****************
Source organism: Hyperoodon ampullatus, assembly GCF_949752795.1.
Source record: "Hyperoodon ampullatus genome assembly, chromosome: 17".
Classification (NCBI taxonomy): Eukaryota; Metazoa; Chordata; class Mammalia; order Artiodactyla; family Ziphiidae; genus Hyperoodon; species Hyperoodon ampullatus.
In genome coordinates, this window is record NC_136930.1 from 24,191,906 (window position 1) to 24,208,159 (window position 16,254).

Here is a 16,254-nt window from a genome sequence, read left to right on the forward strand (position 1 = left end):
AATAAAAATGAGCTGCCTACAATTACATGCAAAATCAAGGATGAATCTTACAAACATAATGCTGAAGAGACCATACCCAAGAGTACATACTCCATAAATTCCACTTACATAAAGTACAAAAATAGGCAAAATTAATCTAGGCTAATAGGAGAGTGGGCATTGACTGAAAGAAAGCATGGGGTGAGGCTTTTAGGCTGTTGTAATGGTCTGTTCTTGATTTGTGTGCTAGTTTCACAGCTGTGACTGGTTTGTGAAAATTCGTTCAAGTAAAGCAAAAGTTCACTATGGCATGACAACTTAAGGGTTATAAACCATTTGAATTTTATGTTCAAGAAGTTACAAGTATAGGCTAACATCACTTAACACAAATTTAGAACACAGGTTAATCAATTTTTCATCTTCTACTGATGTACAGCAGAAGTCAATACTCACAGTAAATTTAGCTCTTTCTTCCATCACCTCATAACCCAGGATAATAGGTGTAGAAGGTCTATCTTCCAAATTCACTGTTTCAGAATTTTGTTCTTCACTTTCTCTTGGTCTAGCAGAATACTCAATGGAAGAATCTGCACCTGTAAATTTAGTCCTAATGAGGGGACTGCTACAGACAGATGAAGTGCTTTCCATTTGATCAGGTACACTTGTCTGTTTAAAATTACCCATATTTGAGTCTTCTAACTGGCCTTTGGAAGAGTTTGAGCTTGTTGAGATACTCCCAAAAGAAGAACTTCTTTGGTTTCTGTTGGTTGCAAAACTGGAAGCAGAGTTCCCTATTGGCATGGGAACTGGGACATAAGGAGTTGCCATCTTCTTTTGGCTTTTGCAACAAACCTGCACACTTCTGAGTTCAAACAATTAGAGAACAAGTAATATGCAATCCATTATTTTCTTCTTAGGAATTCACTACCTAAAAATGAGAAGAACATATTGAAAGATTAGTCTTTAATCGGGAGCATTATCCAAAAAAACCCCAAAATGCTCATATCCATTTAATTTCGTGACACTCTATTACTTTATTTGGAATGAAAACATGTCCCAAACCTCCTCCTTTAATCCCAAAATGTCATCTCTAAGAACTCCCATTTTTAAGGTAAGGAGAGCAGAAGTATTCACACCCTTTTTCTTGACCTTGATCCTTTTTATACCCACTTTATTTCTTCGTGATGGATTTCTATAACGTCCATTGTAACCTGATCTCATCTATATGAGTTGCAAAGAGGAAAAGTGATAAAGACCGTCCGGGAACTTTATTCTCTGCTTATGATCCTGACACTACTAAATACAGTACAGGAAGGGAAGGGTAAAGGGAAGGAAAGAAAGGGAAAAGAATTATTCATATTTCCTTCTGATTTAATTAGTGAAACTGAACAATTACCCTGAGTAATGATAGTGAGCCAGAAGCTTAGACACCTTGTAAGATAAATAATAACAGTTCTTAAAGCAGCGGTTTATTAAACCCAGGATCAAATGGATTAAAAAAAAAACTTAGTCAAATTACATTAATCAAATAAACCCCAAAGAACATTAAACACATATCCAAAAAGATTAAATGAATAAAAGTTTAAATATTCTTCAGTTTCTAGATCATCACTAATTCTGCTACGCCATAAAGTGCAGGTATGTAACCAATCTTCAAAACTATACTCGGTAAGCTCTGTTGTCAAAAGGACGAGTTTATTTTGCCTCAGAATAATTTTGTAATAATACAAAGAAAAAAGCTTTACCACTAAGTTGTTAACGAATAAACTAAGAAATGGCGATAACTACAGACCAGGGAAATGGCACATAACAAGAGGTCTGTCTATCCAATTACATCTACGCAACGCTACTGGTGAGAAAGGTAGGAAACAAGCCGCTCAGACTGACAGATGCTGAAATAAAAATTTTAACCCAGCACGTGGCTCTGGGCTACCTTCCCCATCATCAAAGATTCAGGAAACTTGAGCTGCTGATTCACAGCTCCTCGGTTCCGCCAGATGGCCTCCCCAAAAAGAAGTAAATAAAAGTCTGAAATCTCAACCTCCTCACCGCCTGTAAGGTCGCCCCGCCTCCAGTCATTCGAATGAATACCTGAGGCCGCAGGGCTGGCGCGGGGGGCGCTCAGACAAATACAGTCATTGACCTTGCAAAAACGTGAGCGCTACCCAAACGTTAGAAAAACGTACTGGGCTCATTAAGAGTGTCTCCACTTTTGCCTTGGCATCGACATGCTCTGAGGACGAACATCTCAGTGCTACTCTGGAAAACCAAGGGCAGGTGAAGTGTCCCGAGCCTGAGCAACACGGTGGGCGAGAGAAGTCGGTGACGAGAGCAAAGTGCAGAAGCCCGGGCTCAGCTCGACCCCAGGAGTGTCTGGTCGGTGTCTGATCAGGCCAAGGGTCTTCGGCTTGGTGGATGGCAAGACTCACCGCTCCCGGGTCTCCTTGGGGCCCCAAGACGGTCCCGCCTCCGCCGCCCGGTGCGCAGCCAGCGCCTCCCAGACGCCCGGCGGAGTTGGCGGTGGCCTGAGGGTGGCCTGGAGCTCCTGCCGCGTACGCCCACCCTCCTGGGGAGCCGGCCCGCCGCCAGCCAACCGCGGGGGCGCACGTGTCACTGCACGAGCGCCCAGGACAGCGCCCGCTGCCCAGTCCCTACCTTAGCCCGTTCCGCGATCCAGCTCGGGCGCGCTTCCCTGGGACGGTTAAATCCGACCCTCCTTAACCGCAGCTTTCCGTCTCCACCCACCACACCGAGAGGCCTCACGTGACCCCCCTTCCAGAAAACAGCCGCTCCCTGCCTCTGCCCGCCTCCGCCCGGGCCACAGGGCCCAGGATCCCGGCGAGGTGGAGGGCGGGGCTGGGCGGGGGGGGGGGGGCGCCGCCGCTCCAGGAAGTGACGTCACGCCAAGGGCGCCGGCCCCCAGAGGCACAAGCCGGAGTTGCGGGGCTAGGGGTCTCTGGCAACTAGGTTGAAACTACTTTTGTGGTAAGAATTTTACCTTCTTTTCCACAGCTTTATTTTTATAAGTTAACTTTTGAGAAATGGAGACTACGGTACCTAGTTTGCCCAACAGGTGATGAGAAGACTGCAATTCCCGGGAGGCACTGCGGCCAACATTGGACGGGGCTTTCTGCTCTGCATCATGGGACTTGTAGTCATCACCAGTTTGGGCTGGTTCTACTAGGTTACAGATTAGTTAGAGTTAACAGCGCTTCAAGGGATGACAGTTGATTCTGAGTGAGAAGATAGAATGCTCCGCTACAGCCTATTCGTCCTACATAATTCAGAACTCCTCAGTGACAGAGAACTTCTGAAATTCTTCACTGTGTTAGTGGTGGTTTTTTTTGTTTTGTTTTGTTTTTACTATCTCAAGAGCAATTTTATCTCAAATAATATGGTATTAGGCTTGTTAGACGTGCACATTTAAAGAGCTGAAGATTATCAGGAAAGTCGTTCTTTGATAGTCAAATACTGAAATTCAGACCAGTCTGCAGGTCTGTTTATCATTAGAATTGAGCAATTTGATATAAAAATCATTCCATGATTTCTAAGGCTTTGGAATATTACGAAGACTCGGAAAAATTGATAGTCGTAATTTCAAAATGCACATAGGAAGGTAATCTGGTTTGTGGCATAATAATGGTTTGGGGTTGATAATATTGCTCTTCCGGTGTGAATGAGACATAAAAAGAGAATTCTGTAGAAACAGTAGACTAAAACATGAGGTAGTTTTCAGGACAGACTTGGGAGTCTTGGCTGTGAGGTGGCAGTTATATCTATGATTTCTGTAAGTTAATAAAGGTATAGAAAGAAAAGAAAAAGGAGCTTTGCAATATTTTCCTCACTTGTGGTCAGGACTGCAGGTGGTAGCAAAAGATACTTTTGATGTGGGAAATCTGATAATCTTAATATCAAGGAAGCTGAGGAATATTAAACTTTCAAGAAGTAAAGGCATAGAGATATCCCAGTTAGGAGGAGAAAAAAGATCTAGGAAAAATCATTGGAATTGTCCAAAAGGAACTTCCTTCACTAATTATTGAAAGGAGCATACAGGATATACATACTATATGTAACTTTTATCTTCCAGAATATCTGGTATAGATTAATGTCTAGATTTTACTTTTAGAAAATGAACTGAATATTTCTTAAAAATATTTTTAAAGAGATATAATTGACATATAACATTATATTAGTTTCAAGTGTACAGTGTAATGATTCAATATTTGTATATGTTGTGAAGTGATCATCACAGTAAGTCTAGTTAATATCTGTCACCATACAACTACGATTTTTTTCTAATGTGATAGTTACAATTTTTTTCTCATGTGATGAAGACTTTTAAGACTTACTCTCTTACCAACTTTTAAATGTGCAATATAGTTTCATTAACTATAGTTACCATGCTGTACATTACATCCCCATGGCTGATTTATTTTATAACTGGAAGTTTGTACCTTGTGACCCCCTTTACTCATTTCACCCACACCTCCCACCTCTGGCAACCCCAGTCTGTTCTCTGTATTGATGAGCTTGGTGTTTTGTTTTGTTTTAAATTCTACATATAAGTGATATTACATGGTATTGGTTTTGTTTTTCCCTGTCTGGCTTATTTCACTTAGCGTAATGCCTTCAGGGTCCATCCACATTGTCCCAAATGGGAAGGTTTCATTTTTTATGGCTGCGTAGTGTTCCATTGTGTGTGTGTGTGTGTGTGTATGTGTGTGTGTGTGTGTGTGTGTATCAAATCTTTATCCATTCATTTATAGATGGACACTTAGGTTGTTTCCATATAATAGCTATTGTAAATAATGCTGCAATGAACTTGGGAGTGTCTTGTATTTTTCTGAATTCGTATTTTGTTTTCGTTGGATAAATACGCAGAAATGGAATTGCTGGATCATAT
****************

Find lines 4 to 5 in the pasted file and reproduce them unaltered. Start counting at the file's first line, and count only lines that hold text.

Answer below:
In genome coordinates, this window is record NC_136930.1 from 24,191,906 (window position 1) to 24,208,159 (window position 16,254).

Here is a 16,254-nt window from a genome sequence, read left to right on the forward strand (position 1 = left end):